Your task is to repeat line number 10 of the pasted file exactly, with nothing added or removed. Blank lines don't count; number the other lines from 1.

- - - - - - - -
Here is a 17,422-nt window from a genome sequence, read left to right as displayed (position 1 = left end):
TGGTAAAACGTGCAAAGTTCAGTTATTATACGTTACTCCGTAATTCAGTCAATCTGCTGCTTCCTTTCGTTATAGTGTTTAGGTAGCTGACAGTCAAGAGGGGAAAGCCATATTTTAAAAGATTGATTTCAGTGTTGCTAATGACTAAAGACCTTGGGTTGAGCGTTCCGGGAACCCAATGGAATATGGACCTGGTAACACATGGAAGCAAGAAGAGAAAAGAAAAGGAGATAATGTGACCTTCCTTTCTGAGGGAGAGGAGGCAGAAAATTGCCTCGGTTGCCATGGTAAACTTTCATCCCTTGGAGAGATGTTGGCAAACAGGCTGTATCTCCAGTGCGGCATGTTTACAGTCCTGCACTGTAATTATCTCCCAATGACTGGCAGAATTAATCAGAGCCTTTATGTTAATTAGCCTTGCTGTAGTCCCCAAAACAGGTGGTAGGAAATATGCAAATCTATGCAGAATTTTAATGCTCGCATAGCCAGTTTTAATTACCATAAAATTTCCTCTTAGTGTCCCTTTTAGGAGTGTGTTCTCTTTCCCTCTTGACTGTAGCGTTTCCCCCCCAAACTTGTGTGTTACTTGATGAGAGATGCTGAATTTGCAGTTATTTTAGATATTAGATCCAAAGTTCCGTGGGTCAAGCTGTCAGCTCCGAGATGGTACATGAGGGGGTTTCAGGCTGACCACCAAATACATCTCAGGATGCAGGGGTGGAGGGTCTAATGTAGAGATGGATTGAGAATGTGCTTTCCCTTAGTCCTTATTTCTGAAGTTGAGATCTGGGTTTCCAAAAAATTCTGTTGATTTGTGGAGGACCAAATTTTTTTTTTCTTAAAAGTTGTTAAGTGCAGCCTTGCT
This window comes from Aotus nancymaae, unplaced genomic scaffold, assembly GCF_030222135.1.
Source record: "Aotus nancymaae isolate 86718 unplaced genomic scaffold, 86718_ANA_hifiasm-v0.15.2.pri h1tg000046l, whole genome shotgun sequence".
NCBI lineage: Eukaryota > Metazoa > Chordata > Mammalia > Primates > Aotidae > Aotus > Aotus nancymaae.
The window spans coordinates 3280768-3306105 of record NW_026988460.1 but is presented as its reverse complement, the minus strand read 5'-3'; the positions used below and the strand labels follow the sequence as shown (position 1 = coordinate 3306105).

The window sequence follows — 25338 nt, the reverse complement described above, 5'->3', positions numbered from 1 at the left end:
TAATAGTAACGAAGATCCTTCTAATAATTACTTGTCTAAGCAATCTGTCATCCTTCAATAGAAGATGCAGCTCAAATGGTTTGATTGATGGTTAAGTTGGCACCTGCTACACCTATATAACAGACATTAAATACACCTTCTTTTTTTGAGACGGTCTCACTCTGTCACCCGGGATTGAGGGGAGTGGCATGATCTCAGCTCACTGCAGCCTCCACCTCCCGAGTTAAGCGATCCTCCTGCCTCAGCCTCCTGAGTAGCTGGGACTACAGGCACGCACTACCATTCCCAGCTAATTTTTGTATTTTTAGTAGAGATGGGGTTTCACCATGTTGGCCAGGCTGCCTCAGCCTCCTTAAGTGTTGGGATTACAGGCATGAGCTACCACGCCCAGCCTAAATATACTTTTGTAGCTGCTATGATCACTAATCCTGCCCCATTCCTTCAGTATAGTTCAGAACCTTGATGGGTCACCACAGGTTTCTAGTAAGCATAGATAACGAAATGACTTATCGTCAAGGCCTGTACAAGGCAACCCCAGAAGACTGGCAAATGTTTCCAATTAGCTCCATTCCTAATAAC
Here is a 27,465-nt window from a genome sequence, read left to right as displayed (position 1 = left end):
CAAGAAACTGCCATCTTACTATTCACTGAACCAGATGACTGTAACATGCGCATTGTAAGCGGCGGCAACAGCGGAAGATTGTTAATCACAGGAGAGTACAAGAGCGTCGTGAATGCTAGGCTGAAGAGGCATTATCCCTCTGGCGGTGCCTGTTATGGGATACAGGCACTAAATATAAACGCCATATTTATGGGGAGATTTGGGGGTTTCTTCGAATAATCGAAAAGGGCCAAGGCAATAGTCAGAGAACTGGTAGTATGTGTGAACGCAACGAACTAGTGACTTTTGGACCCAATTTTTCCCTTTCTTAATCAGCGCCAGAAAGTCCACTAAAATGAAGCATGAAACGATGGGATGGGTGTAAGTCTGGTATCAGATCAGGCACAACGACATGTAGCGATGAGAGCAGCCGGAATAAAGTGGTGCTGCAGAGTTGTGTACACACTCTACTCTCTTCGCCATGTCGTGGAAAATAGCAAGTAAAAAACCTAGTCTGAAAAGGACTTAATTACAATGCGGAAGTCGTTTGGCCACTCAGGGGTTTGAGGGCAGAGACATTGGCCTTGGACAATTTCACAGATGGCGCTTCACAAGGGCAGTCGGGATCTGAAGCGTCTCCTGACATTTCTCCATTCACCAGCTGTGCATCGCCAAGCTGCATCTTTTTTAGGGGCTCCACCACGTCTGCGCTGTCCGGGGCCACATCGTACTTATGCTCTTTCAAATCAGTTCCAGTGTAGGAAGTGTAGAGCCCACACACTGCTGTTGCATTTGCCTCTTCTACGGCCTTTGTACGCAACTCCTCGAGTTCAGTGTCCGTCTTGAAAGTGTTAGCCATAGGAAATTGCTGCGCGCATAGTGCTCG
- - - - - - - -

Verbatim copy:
CAAGAAACTGCCATCTTACTATTCACTGAACCAGATGACTGTAACATGCGCATTGTAAGCGGCGGCAACAGCGGAAGATTGTTAATCACAGGAGAGTACAAGAGCGTCGTGAATGCTAGGCTGAAGAGGCATTATCCCTCTGGCGGTGCCTGTTATGGGATACAGGCACTAAATATAAACGCCATATTTATGGGGAGATTTGGGGGTTTCTTCGAATAATCGAAAAGGGCCAAGGCAATAGTCAGAGAACTGGTAGTATGTGTGAACGCAACGAACTAGTGACTTTTGGACCCAATTTTTCCCTTTCTTAATCAGCGCCAGAAAGTCCACTAAAATGAAGCATGAAACGATGGGATGGGTGTAAGTCTGGTATCAGATCAGGCACAACGACATGTAGCGATGAGAGCAGCCGGAATAAAGTGGTGCTGCAGAGTTGTGTACACACTCTACTCTCTTCGCCATGTCGTGGAAAATAGCAAGTAAAAAACCTAGTCTGAAAAGGACTTAATTACAATGCGGAAGTCGTTTGGCCACTCAGGGGTTTGAGGGCAGAGACATTGGCCTTGGACAATTTCACAGATGGCGCTTCACAAGGGCAGTCGGGATCTGAAGCGTCTCCTGACATTTCTCCATTCACCAGCTGTGCATCGCCAAGCTGCATCTTTTTTAGGGGCTCCACCACGTCTGCGCTGTCCGGGGCCACATCGTACTTATGCTCTTTCAAATCAGTTCCAGTGTAGGAAGTGTAGAGCCCACACACTGCTGTTGCATTTGCCTCTTCTACGGCCTTTGTACGCAACTCCTCGAGTTCAGTGTCCGTCTTGAAAGTGTTAGCCATAGGAAATTGCTGCGCGCATAGTGCTCG